Contrary to much of the racial identity debate, race is far from a social construct

Contrary to much of the racial identity debate, race is far from a social construct

First, those who contend that Dolezal is perfectly free to identify as “black” are engaging in relativism — i.e., that each person is entitled to define truth as he or she sees it. That line of reasoning might work in sociology or the social sciences, but it does not work in genetics.

Second, the idea that race is either biological or sociological is a false dichotomy; it is manifestly both a biological and social construct.

The relevant question, therefore, is: “To what extent does the biological factor matter?”

Different geneticists give different answers. Some, such as Michael White and Alan Templeton at Washington University in St. Louis, say it doesn’t matter at all and that race is not a biologically justifiable concept.

Others, however, argue that genetics still matters quite a bit. Genetic diseases tend to cluster among certain races and ethnicities.

For instance, sickle cell anemia is found primarily among blacks, cystic fibrosis among whites of European descent, and Tay-Sachs disease among Ashkenazi Jews.

This is a reflection of the fact that human populations exhibit significant structure, which is a record of our history as a species.

It is widely accepted that the ancestors of the Khoisan hunter-gatherers of the Kalahari separated from the ancestors of the rest of humanity 150,000 years ago; ancestors of all non-Africans separated from Africans on the order of 50,000 years ago; and ancestors of Native Americans separated from East Asians 15,000 years ago.

In some cases, diverged branches of this diversifying human tree came back together and fused to form new populations. All of these events have left distinct genetic markers.

In fact, as the famed biologist L. L. Cavalli-Sforza once stated, though our history as a species is short, there is more than enough genetic information to construct ancestral trees. And, genetics has the power to reveal much more about you than just your racial and ethnic identity.For example, by sequencing just a small portion of DNA, scientists can detect your biogeographical ancestry and even get a rough estimate of what your face looks like


2 thoughts on “Contrary to much of the racial identity debate, race is far from a social construct

  1. I don’t see a big problem with people saying that race is a social construct because that is true. And to say that there is no good biological basis for race is also true, to the extent that we mean ‘race’ in the way it is usually described. That does not mean that there aren’t important genetic variations within and across human (sub)populations. That is separate from the skin color and other superficial characteristics that people use when discussing race.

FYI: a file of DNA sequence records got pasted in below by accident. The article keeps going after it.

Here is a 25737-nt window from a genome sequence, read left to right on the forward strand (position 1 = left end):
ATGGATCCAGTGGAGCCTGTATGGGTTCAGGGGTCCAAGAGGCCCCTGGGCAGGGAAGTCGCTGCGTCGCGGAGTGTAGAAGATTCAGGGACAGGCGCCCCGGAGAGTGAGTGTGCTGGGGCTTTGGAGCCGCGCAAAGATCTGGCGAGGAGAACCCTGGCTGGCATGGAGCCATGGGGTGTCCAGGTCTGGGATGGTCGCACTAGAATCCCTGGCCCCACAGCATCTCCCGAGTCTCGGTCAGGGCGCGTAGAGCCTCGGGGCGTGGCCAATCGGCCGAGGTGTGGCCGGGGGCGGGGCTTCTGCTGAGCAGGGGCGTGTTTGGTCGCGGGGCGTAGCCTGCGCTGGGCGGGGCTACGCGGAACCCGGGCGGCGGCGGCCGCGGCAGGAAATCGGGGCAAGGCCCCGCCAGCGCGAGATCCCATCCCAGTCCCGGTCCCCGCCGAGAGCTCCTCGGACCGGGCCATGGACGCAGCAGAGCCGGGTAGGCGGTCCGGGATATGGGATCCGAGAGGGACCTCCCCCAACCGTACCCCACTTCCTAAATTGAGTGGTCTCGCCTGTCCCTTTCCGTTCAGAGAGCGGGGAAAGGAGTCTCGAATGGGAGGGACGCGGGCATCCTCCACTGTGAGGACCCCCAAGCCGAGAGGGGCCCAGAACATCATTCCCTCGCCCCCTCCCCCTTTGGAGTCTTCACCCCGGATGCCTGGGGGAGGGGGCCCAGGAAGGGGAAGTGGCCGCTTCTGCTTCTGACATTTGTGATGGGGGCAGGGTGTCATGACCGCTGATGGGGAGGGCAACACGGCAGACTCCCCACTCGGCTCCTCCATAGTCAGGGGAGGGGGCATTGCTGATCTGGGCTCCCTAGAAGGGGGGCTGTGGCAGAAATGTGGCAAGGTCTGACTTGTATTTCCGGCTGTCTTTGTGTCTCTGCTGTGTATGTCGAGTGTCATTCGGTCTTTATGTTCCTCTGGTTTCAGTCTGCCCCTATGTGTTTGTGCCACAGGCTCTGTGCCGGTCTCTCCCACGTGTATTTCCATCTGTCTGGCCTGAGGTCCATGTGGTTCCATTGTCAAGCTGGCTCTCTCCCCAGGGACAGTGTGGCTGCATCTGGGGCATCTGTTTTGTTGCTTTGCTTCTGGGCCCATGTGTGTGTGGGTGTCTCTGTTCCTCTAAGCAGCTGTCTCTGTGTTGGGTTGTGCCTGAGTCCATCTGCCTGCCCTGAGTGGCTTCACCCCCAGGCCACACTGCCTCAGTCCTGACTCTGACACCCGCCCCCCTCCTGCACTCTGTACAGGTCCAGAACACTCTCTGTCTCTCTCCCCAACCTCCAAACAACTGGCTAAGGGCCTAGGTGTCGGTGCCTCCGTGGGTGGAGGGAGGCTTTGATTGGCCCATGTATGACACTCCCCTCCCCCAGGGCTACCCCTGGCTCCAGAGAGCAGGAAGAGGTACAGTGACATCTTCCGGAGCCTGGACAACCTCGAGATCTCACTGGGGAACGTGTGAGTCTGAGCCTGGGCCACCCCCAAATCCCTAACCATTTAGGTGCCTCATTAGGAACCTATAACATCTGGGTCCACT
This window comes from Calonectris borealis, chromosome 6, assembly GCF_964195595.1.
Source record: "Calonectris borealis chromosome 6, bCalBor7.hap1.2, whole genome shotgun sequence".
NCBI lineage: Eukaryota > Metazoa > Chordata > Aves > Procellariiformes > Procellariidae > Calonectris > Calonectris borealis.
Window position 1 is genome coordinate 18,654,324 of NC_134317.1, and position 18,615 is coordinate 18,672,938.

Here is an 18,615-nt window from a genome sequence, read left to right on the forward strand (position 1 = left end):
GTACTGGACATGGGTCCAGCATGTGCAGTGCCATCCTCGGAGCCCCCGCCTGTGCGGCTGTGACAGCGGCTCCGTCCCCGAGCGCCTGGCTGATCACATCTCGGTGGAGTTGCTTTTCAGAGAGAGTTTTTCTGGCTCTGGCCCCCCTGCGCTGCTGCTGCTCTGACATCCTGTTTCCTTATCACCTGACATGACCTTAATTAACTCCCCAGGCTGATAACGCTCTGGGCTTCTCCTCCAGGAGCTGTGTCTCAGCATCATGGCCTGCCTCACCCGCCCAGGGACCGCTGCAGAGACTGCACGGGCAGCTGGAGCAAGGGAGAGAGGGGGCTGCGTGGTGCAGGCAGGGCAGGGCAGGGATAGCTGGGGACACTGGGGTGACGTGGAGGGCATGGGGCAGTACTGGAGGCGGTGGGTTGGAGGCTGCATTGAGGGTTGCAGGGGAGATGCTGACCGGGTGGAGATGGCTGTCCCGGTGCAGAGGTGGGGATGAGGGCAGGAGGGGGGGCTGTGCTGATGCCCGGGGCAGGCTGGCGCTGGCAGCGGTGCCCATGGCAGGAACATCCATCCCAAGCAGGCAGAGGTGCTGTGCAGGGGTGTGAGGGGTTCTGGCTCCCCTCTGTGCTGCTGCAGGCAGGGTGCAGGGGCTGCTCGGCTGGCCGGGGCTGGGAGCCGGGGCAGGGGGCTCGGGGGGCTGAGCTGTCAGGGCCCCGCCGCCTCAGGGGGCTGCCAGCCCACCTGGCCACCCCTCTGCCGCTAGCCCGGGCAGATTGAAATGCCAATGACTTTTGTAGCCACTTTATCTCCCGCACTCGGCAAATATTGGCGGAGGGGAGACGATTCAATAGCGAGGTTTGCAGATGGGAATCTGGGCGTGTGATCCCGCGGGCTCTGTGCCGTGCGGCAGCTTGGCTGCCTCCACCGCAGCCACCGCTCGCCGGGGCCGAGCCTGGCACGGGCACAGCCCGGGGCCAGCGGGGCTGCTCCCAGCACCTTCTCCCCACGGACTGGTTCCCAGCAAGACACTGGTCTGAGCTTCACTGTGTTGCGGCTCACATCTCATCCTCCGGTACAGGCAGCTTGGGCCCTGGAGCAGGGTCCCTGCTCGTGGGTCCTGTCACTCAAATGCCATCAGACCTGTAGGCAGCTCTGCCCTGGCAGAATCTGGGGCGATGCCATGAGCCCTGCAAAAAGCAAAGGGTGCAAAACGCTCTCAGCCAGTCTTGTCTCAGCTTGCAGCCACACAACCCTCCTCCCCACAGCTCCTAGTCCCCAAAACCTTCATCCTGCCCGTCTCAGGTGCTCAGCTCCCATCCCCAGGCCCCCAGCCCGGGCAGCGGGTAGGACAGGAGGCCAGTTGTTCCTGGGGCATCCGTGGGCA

For example, people usually refer to “black” people as those who have dark skin color or whose recent relatives came from the continent of Africa. But Africa is far from a monolith, and in fact the majority of human genetic diversity comes from within Africa. In this sense, there is less genetic basis for grouping people of recent African origin together than any other two groups anywhere else in the world. Yet this is exactly how race is described.

    I other words, yes there are genetic groups and subgroups of humans, but these bear little resemblance to what people mean by race when that term is used. For this reason, I would avoid use the term the way you are using it because you will be misunderstood.


  2. i guess you could state there is only one race, the human race. Still for pure biological reasons i do think it’s not a problem to distinguish between different subgroups of that one race in ‘sub’ races. As said in the article there many distinct genetic markers you can attribute to only one group. As such races do exist in literal terms, however due to evolution providing all living things with a means to prevent becoming a meal and still finding one itself, which we term ‘xenophobia’ but i see as a perfectly logical survival strategy, people will always tend to be wary of ‘not their own’.

    Racism is an extreme exponent but not limited to only one group. Racism is universal regardless of the color, creed origin.

    Trying to hide it away by just demoting the instinct doesn’t make it go away. It’s part of our heritage as mammals and always will be.

    The term ‘black’ i have never gotten my head around as a concept. I wrote something about it earlier

    To me that’s really a social construct, and nothing to be proud of. Setting yourself apart from others only makes that the others will treat you that way even more so. It’s counterproductive.

    All in all being able to biologically recognize races is a bonus for any physician when somebody presents himself with certain symptoms.


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